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Building awesome SDKs for your APIs: Best Practices

Building awesome SDKs for your APIs: Best Practices

5538316cd7917cae8241cc4e6d481ad6?s=128

Alvaro Navarro

March 22, 2021
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  1. Building awesome SDKs for your APIs: Best Practices Alvaro Navarro

    22 March 2021
  2. 93% *State of Developer Relations 2020 (Hoopy) https://store.hoopy.io/state-of-devrel-2020

  3. None
  4. None
  5. Alvaro Navarro Developer Advocate

  6. Motivation

  7. Motivation Fast and easy adoption of our APIs Better Developer

    Experience Software Development Kit
  8. Motivation But we can generate the SDK from the API

    specification...
  9. Motivation swagger-codegen generate -i openapi.yaml -l language

  10. Motivation - Low quality code - Difficult to customize -

    Brand image - Faster time to market - Support new languages
  11. Motivation How do you select the language? - Know your

    user profile. - Most popular technologies.
  12. Motivation

  13. Motivation “ Talk is cheap. Show me the code “

    -- Linus Torvalds
  14. Aim for simplicity

  15. Simplicity “ Start with something small and easy to learn,

    then iterate “
  16. Simplicity

  17. Simplicity

  18. Simplicity

  19. Simplicity What about authorization?

  20. Simplicity

  21. Simplicity Our SDK will be a wrapper around this core!

  22. API mapping

  23. API mapping “ The SDK should use namespaced methods to

    create a match between the API and the SDK “
  24. API mapping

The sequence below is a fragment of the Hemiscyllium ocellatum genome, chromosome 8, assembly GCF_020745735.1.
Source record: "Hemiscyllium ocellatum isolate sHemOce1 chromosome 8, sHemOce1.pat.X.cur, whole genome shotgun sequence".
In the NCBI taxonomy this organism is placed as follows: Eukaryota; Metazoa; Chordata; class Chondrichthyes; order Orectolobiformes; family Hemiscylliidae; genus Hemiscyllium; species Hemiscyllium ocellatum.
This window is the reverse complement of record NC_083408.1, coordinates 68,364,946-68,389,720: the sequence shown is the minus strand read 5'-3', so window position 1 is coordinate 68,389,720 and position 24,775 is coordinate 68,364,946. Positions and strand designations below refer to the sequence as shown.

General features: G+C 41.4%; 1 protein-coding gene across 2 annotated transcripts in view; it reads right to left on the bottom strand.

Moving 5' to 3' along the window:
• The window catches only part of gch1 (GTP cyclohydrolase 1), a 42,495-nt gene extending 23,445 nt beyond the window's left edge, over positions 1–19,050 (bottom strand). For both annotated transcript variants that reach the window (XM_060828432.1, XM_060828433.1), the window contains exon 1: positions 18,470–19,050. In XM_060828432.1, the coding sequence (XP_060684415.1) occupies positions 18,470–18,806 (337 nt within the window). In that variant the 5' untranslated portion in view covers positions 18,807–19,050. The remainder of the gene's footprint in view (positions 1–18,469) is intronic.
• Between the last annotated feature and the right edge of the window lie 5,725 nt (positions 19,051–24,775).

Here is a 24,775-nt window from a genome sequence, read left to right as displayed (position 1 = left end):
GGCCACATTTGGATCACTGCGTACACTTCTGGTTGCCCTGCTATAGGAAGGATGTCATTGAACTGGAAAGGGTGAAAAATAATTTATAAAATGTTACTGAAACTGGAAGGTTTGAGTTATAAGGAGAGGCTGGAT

25. API mapping

  26. API mapping Benefits: - Consistency when working with new endpoints.

    - Avoid potential conflicts.
  27. API mapping

  28. Error handling

  29. Error handling “ Provide custom exceptions (or errors) with useful

    meaning behind “
  30. Error handling

  31. Error handling

  32. Error handling “ The SDK should raise an error for

    any request that did not result a HTTP 200 or 201 response code “
  33. Reporting

  34. Reporting “ The SDK must identify requests to the API

    as originating from the SDK “
  35. Reporting - Monitor level of adoption of the SDK. -

    Identify usage patterns.
  36. Reporting

  37. Support logging

  38. Logging “ Logging capabilities shall help contributors and users to

    debug the SDK “
  39. Logging

  40. Logging

  41. Minimum dependencies

  42. Dependencies “ If possible, use the minimum needed third-party libraries

    in the SDK “
  43. Dependencies Standard libraries come with built-in for: - Encode/Decode JSON

    request/responses - http library
  44. Dependencies urllib vs requests

  45. Dependencies

  46. Dependencies Once upon a time...

  47. Dependencies

  48. Dependencies “ But it is okay to have dependencies for

    testing “
  49. Dependencies

  50. Document

  51. Document “ Don’t forget to work on the Developer Experience

    of your SDK “
  52. Document

  53. Document

  54. Document

  55. Document

  56. Testing

  57. Testing “ The SDKs must be thoroughly tested “

  58. Testing

  59. Testing

  60. Testing - Functional tests: API calls + mock server

  61. Testing github.com/friendsofgo/killgrave

  62. Deploy and Release

  63. Release “ The SDK must use CI services to run

    tests and deploy using the official package managers “
  64. Deploy

  65. Deploy

  66. Write the specification

  67. Write the specification “ Write a common specification for all

    your SDKs “
  68. Write the specification MoSCoW method MUST - requirements that should

    not be deviated from at any cost. SHOULD - requirements that could be deviated from if needed. COULD - requirements that are desirable but not necessary.
  69. Write the specification

  70. Write the specification

  71. Write the specification

  72. Write the specification

  73. Write the specification

  74. Write the specification

  75. Conclusions

  76. Conclusions - Having good SDKs is key for your API

    program but it is costly. - Define a common standard for your SDKs. - Start with something small without dependencies. - Pay attention to the Developer Experience.
  77. Thanks! alnacle alnacle